If you have a moment visit my online shop. Be yourself with pride. Dare to be you. I would like to hear your suggestions for future cards and posters.

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Cover designs by Peter Mendelsund

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Book cover design by Partners in Design

It seems the only reason I signed up to the online sharing site Pinterest was to follow my passion for book cover designs. Though I would love to hold these volumes of literature in my hand and turn the pages, the online collection is rich. I can see the design interpretions of thousands of great publications from all around world within moments. The process and the visual storytelling is what I dream of just as I fall asleep at night.

Though my studio has only afforded me only a handful of book cover design assignments I’m still an enthusiast for covers. Sometimes I’d say my designs for some publications end up being cover designs of a sort, but strung together to make brochures or enlarged to make posters. I’m drawn to the classic cover designers like Paul Rand, Romek Marber and Jennifer Heuer, and one of my favorites Peter Mendelsund who was recently interviewed on NPR. You may be as enthralled as I was, but in any case when you work with Partners in Design it’s one of our inspirations. I’ll be designing a cover shortly for a book we’re having published, “B in the World”. You may want to look into this project with an important message.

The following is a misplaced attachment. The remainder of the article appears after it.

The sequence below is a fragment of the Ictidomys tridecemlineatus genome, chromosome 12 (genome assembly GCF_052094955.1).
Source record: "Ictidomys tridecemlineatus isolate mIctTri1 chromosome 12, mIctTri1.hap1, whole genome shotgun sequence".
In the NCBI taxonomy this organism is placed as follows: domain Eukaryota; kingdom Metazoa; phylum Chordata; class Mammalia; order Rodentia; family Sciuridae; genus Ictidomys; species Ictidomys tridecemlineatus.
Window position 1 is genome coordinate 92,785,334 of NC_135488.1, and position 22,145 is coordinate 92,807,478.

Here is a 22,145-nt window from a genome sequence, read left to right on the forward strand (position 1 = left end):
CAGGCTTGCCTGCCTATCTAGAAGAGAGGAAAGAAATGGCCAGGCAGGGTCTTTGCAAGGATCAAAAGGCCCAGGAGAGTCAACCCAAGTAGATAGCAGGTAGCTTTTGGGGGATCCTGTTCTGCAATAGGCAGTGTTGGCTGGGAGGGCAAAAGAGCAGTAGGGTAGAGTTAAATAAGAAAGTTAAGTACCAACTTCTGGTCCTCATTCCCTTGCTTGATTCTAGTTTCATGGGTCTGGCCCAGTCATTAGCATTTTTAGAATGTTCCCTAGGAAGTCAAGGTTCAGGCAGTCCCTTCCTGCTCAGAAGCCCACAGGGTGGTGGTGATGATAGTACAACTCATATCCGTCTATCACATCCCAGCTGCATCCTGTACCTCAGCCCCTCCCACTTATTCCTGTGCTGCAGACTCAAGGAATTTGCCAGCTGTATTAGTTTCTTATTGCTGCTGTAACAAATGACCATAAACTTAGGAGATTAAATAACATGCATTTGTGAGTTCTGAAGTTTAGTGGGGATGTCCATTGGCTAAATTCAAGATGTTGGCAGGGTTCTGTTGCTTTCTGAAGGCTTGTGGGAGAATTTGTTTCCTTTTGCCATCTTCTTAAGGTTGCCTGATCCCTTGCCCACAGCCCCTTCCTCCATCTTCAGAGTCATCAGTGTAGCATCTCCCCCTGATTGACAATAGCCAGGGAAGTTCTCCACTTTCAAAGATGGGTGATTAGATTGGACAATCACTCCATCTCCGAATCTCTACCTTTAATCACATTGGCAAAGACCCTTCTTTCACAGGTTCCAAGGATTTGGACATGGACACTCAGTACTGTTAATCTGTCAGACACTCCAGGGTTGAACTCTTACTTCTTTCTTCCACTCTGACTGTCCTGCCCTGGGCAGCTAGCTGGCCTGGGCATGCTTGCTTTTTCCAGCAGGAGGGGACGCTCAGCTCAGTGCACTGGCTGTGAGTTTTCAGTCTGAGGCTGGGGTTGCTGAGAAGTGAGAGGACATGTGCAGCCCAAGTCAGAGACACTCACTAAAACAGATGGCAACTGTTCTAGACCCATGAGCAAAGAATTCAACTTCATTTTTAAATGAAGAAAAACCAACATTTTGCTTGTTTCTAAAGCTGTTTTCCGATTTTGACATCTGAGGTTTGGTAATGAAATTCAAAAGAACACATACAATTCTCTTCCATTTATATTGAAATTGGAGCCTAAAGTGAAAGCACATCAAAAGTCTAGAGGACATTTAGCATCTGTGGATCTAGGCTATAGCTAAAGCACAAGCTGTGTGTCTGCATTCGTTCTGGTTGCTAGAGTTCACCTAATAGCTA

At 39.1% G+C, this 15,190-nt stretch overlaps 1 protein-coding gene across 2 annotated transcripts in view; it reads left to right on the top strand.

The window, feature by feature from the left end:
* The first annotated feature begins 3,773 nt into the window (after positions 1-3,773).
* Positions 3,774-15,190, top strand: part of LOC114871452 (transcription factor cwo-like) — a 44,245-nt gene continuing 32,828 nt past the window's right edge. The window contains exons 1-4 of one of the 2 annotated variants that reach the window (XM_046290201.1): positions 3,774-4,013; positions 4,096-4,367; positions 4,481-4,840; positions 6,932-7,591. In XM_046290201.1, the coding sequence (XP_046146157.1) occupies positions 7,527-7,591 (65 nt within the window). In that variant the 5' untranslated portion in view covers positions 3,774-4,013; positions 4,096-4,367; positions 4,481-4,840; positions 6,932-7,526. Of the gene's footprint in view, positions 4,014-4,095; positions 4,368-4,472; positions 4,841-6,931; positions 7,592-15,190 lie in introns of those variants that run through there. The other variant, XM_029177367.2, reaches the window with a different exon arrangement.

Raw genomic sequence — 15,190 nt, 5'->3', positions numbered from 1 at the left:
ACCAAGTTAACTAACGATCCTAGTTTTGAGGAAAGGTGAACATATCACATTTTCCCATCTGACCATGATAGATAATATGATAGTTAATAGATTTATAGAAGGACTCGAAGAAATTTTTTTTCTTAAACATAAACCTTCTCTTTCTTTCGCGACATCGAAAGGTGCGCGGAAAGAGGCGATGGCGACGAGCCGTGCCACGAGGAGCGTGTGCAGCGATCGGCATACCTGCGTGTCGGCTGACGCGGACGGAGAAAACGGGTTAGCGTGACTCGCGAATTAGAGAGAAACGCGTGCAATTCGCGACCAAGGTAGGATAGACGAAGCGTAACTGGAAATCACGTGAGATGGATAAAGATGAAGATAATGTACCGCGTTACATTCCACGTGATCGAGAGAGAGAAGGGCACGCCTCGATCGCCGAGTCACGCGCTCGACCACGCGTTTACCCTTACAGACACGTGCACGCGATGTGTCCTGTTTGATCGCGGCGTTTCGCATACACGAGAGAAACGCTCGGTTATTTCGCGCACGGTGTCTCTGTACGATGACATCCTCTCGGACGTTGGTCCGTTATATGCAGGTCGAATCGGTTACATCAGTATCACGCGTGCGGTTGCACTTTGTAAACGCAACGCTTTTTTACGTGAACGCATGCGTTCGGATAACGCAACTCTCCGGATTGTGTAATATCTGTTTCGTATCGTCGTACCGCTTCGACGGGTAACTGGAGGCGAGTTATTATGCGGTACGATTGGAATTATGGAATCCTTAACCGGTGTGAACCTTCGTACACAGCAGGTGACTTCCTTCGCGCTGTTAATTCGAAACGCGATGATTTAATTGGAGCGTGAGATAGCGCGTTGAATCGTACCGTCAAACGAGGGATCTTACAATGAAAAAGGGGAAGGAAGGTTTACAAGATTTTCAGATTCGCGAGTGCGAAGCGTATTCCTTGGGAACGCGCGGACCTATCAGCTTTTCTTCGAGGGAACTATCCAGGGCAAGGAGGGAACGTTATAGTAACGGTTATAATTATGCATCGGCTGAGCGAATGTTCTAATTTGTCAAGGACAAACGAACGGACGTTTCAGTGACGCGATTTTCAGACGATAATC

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In modern times, people have gone to great lengths to create elaborate April Fools’ Day hoaxes. Newspapers, radio and TV stations and Web sites have participated in the April 1 tradition of reporting outrageous fictional claims that have fooled their audiences.